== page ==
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The first lady's Harlem lunch party

First lady Michelle Obama hosted a luncheon in New York City on Tuesday for the spouses of visiting heads of state in town for the United Nation’s General Asse
Michelle Obama hosts luncheon at Studio Museum of Harlem - Sarah Muller - 09/24/2013
First lady Michelle Obama speaks during a luncheon for first ladies at the Studio Museum in New York City on September 24, 2013.

First lady Michelle Obama hosted a luncheon in New York City on Tuesday for the spouses of visiting heads of state in town for the United Nation’s General Assembly.

Along with Obama and Teresa Heinz Kerry, wife of Secretary of State John Kerry, about 50 first ladies from around the world toured The Studio Museum, located in Harlem, a neighborhood with deep ties to the black community and the 20th century arts scene.

“There's a reason why I wanted to bring you all to Harlem today,” Obama told her guests. She said the neighborhood “is infused with a kind of energy and passion that is quintessentially American,” which acts as “a thread that connects all of us here today, no matter where we're from or what language we speak.”

She noted the cultural impact of former Harlem residents on the country, who became “some of the greatest African-American artists this country has ever known,” ranging from writers like writers like Langston Hughes to musicians like Louis Armstrong, Ella Fitzgerald and Duke Ellington.

The first lady encouraged the women in the room to use this “opportunity” to share ideas on improving the lives of women and children in their respective countries.

"Everywhere I go in the world, I meet so many wonderful young girls—girls with so much promise, girls eager and desperate to learn, girls who just blossom when they get that one chance to go to school and to start scratching at the fulfillment of their potential," she said.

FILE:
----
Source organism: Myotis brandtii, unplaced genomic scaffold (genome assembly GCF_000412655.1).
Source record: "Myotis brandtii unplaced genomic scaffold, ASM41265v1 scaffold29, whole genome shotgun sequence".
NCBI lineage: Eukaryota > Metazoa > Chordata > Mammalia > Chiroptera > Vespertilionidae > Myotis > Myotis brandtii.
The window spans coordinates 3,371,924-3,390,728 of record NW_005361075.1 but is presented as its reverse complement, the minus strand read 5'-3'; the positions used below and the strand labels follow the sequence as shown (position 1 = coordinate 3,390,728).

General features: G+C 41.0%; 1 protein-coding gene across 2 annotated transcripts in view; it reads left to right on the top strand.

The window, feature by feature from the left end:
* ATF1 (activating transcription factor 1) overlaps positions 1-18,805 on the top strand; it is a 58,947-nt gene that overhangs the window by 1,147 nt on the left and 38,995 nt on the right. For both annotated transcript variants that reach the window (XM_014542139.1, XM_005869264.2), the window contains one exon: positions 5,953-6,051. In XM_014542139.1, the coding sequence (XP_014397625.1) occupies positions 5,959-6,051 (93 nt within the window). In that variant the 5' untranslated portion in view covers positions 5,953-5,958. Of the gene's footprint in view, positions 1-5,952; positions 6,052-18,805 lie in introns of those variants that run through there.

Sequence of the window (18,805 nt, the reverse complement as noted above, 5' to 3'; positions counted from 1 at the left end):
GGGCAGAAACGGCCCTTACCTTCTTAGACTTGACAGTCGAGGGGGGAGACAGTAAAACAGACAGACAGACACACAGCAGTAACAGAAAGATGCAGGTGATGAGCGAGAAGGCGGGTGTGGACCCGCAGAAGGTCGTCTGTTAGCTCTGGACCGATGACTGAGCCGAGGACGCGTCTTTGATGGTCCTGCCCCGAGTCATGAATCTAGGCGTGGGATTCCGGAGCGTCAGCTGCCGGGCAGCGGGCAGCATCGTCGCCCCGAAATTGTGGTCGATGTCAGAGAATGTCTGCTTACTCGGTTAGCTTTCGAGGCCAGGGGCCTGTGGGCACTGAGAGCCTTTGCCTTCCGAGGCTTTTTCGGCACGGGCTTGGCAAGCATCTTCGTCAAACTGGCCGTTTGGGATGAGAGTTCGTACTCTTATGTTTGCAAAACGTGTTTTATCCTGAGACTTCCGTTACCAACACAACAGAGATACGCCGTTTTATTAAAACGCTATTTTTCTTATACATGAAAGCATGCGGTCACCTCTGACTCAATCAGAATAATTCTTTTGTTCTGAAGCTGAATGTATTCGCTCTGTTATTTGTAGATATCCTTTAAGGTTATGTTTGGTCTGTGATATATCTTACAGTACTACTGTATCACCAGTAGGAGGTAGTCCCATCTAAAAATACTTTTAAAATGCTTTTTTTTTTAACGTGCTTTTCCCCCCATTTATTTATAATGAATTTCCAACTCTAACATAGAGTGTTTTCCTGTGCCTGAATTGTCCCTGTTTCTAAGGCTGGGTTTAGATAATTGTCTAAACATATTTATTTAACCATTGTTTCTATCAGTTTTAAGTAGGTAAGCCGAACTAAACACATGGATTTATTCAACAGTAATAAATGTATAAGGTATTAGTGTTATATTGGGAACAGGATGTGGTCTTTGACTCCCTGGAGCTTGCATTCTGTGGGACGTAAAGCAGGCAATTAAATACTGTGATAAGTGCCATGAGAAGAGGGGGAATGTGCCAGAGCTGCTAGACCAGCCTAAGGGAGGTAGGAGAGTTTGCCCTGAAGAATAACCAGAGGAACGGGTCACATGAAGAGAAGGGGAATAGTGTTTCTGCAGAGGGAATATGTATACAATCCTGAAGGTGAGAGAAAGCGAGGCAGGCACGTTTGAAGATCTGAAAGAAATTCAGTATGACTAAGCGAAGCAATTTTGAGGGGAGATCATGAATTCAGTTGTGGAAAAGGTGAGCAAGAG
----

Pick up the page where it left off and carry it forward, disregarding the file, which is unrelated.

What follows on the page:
“Don't be shy, make sure that you talk to the ladies at your table about the great work that you are doing in your countries because you are all doing some wonderfully powerful work. Ask others about what they are doing in their countries."

Surrounded by paintings of African-American women courtesy of artist Robert Pruitt, the ladies dined in the main gallery on salad with roasted apples, shrimp and dirty rice, collard greens and a banana pudding parfait for dessert.

Broadway star Audra McDonald, who Obama described as having “the voice of an angel,” performed for the group.

Guests each snagged gift baskets, largely stocked with items from the White House garden: a jar of White House Honey Butter, Lemon Verbena tea, two jars of honey, and a cookbook, "New American Table," by chef Marcus Samuelsson, owner of Red Rooster in Harlem, who created the meal.

The visiting dignitaries gathered in New York for the annual meeting of the United Nations General Assembly.

The first lady's behind-the-scenes power was made clear earlier this week when President Obama was caught on on open mike, explaining that he hasn't smoked a cigarette "in about six years--that's because I'm scared of my wife."